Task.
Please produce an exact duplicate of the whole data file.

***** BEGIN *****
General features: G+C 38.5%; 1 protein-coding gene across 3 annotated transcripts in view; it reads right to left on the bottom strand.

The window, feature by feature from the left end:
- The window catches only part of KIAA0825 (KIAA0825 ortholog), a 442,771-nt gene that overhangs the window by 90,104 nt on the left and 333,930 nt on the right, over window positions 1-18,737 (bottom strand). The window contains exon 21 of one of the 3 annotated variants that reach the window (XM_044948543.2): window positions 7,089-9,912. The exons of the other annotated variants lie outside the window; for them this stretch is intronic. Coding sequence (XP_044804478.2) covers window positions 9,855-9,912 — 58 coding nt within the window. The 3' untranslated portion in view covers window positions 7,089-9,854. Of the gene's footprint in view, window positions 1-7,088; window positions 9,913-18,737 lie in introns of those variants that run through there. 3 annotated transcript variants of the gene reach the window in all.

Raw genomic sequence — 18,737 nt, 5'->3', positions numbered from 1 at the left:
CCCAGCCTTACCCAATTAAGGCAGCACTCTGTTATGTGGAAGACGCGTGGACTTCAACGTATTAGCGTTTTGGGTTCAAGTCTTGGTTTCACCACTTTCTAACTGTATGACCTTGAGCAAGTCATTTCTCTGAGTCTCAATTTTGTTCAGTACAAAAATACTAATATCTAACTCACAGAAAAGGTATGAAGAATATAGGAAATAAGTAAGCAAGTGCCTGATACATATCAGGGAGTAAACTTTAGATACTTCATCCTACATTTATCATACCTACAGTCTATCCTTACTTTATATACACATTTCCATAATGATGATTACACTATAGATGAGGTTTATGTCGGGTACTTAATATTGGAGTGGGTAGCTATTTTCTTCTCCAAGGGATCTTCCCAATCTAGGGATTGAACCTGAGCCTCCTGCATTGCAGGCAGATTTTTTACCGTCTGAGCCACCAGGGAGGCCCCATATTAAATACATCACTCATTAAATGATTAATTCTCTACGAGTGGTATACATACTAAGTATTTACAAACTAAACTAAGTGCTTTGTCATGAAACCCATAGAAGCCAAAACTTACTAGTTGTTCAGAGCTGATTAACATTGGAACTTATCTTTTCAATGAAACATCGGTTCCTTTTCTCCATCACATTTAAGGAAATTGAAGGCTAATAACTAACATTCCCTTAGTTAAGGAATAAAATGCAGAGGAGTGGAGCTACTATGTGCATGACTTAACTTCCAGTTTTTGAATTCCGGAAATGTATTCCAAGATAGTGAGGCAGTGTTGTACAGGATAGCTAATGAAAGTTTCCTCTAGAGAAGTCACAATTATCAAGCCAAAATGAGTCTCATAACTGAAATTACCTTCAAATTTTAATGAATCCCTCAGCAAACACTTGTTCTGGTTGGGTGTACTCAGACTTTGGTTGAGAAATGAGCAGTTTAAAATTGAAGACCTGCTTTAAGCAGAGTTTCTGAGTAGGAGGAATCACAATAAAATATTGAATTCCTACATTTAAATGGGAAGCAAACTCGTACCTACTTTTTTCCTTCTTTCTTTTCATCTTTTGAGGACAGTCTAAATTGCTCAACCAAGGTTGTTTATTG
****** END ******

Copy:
General features: G+C 38.5%; 1 protein-coding gene across 3 annotated transcripts in view; it reads right to left on the bottom strand.

The window, feature by feature from the left end:
- The window catches only part of KIAA0825 (KIAA0825 ortholog), a 442,771-nt gene that overhangs the window by 90,104 nt on the left and 333,930 nt on the right, over window positions 1-18,737 (bottom strand). The window contains exon 21 of one of the 3 annotated variants that reach the window (XM_044948543.2): window positions 7,089-9,912. The exons of the other annotated variants lie outside the window; for them this stretch is intronic. Coding sequence (XP_044804478.2) covers window positions 9,855-9,912 — 58 coding nt within the window. The 3' untranslated portion in view covers window positions 7,089-9,854. Of the gene's footprint in view, window positions 1-7,088; window positions 9,913-18,737 lie in introns of those variants that run through there. 3 annotated transcript variants of the gene reach the window in all.

Raw genomic sequence — 18,737 nt, 5'->3', positions numbered from 1 at the left:
CCCAGCCTTACCCAATTAAGGCAGCACTCTGTTATGTGGAAGACGCGTGGACTTCAACGTATTAGCGTTTTGGGTTCAAGTCTTGGTTTCACCACTTTCTAACTGTATGACCTTGAGCAAGTCATTTCTCTGAGTCTCAATTTTGTTCAGTACAAAAATACTAATATCTAACTCACAGAAAAGGTATGAAGAATATAGGAAATAAGTAAGCAAGTGCCTGATACATATCAGGGAGTAAACTTTAGATACTTCATCCTACATTTATCATACCTACAGTCTATCCTTACTTTATATACACATTTCCATAATGATGATTACACTATAGATGAGGTTTATGTCGGGTACTTAATATTGGAGTGGGTAGCTATTTTCTTCTCCAAGGGATCTTCCCAATCTAGGGATTGAACCTGAGCCTCCTGCATTGCAGGCAGATTTTTTACCGTCTGAGCCACCAGGGAGGCCCCATATTAAATACATCACTCATTAAATGATTAATTCTCTACGAGTGGTATACATACTAAGTATTTACAAACTAAACTAAGTGCTTTGTCATGAAACCCATAGAAGCCAAAACTTACTAGTTGTTCAGAGCTGATTAACATTGGAACTTATCTTTTCAATGAAACATCGGTTCCTTTTCTCCATCACATTTAAGGAAATTGAAGGCTAATAACTAACATTCCCTTAGTTAAGGAATAAAATGCAGAGGAGTGGAGCTACTATGTGCATGACTTAACTTCCAGTTTTTGAATTCCGGAAATGTATTCCAAGATAGTGAGGCAGTGTTGTACAGGATAGCTAATGAAAGTTTCCTCTAGAGAAGTCACAATTATCAAGCCAAAATGAGTCTCATAACTGAAATTACCTTCAAATTTTAATGAATCCCTCAGCAAACACTTGTTCTGGTTGGGTGTACTCAGACTTTGGTTGAGAAATGAGCAGTTTAAAATTGAAGACCTGCTTTAAGCAGAGTTTCTGAGTAGGAGGAATCACAATAAAATATTGAATTCCTACATTTAAATGGGAAGCAAACTCGTACCTACTTTTTTCCTTCTTTCTTTTCATCTTTTGAGGACAGTCTAAATTGCTCAACCAAGGTTGTTTATTG